The boy frowned, clearly unimpressed. "How does water get into the pipes at my house?"
When Bai tried to explain that and failed equally, the boy asked, "Why does wild grass stop growing when it's waist high instead of growing up into the sky like a tree does?"
Bai had to laugh then, and simply admit, "I don't know. You're supposed to ask me questions I would be able to answer."
With skepticism, the boy asked, "What can you answer?"
"I know a lot about licenses, and history, and money." Bai pointed to the insignia on his sleeveless robe. "This means I specialize in finances and licenses." When the boy inspected it curiously, he added, "Because my robe is this dark blue, it means I'm a Scientist. See the design on my buttons?"
The boy squinted close - not short-sighted, but curious. "It's a butterfly!" he exclaimed.
Bai nodded. "A butterfly and a sheaf of wheat, with a sun in the background. That means that I work in the city licensing bureau, and the sun means I'm in charge of it."
"You're important." The boy seemed impressed for the first time.
"Yes I am," Bai answered with no modesty. "Now it's my turn for a question!"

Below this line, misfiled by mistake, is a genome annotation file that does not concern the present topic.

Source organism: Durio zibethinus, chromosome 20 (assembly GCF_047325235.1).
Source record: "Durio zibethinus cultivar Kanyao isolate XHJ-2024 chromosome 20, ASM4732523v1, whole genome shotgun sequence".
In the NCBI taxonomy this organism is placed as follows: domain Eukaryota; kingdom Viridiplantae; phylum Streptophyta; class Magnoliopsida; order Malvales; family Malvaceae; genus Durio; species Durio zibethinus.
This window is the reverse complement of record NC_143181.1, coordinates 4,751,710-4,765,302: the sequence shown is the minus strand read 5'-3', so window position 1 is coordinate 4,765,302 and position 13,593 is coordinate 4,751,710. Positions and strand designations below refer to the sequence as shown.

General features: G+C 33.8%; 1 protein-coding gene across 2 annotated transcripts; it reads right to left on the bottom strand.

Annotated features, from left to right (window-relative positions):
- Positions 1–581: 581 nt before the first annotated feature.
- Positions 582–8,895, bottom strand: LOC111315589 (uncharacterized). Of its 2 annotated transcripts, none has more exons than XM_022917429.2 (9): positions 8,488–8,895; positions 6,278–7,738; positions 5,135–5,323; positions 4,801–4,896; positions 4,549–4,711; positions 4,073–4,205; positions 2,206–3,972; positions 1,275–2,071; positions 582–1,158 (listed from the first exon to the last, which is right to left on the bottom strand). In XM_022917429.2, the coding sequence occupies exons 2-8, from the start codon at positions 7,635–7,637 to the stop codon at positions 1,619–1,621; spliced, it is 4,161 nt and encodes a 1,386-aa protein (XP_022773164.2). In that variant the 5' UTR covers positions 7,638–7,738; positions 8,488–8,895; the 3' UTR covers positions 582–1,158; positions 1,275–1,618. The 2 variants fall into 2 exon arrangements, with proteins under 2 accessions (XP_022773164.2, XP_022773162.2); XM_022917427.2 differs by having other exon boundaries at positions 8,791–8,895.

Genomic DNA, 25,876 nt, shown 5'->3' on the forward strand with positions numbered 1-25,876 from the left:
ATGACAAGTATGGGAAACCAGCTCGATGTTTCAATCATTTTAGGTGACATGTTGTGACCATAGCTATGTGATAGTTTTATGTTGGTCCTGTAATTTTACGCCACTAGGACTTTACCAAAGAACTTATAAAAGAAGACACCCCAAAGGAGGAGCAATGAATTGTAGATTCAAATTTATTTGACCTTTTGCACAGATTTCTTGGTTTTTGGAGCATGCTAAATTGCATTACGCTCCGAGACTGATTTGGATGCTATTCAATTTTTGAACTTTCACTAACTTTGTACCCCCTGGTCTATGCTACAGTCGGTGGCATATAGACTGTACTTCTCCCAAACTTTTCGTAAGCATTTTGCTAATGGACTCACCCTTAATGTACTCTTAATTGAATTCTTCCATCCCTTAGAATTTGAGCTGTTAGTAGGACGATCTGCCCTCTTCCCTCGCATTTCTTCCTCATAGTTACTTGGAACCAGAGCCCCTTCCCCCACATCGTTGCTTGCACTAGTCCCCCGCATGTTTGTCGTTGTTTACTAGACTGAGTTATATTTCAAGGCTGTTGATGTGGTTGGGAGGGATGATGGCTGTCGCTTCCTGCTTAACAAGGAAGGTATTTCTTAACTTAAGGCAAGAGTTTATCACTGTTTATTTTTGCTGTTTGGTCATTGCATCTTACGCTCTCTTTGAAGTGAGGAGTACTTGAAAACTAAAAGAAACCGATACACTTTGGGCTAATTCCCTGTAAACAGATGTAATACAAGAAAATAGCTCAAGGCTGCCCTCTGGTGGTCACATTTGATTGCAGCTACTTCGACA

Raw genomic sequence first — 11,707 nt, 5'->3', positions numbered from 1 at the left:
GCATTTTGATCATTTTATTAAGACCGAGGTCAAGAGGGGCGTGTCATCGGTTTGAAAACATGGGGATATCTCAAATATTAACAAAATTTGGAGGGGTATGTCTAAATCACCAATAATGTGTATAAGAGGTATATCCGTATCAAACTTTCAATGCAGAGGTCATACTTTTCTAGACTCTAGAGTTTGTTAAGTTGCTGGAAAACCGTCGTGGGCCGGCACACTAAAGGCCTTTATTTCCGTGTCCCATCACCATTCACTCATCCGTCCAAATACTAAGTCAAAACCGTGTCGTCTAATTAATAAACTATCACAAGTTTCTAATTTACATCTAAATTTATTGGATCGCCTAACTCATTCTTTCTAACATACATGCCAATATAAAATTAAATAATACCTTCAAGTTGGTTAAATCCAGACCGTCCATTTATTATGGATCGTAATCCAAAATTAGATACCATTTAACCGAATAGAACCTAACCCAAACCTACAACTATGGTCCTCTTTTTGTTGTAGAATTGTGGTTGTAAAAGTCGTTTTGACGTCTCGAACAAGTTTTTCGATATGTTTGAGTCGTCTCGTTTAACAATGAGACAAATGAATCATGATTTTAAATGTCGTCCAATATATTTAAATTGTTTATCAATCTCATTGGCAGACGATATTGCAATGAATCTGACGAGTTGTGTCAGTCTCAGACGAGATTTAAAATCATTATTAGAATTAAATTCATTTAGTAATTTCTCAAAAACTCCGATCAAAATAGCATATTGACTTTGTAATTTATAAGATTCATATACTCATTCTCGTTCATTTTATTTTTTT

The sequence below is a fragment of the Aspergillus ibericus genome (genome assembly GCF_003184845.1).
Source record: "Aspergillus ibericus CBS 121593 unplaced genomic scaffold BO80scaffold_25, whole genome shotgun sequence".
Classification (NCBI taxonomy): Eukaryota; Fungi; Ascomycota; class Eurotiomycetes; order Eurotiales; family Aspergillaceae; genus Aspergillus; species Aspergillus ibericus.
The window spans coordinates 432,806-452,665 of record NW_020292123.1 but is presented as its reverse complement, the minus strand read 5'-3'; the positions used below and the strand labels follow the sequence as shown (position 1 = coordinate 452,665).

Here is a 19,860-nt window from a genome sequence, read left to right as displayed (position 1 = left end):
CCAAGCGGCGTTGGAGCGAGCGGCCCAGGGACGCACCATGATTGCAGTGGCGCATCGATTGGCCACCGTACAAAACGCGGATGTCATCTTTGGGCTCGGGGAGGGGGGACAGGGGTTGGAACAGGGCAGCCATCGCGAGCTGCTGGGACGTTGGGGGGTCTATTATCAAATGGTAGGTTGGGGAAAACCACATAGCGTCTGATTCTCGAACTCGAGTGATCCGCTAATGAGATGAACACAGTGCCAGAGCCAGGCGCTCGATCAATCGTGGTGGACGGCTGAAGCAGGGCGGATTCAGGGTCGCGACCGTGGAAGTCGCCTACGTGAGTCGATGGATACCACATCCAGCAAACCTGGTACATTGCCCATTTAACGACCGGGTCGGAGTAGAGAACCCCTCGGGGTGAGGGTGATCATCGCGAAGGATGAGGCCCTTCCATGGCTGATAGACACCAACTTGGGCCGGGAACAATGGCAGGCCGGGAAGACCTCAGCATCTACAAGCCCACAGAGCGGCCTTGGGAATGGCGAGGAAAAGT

The boy turned wary in a tenthtick and didn't answer.
"It's an easy question," Bai promised. "What's your name?"
"I'm not supposed to talk to people," he said sullenly, unexpectedly, and he pulled sharply at the cuffs of his shirt - but not before Bai could see the dark print of his license tattoo, and the very un-tattoo-like smudge it had left up his arm.
Bai was silent in surprise. Unlicensed! There might be a child or two found a year in his city, but they were generally babies, toddlers at the oldest. Sometimes, there was a distraught mother demanding the proper forms, wailing and tearing at her hair while she begged for mercy. Unlicensed children were the worst part of Bai's job - one he was happy usually only passed his desk in the shape of stack of forms that required extra scrutiny. It wasn't as hard to sign the papers if you didn't have a face to associate the sentence to.
An unlicensed boy of this age was unexpected at best, and Bai's heart wrenched for him. How could he explain to this boy, so thirsty for knowledge, that he was unlikely to ever go to school, that even living here in Empire housing, using Empire resources, was a breach of law? Unlicensed, he would never have access to a library so he could research himself how a train ran, or why grass only grew knee high. Even in their short acquaintance, the boy's brightness was clear - but his handicap was clearer.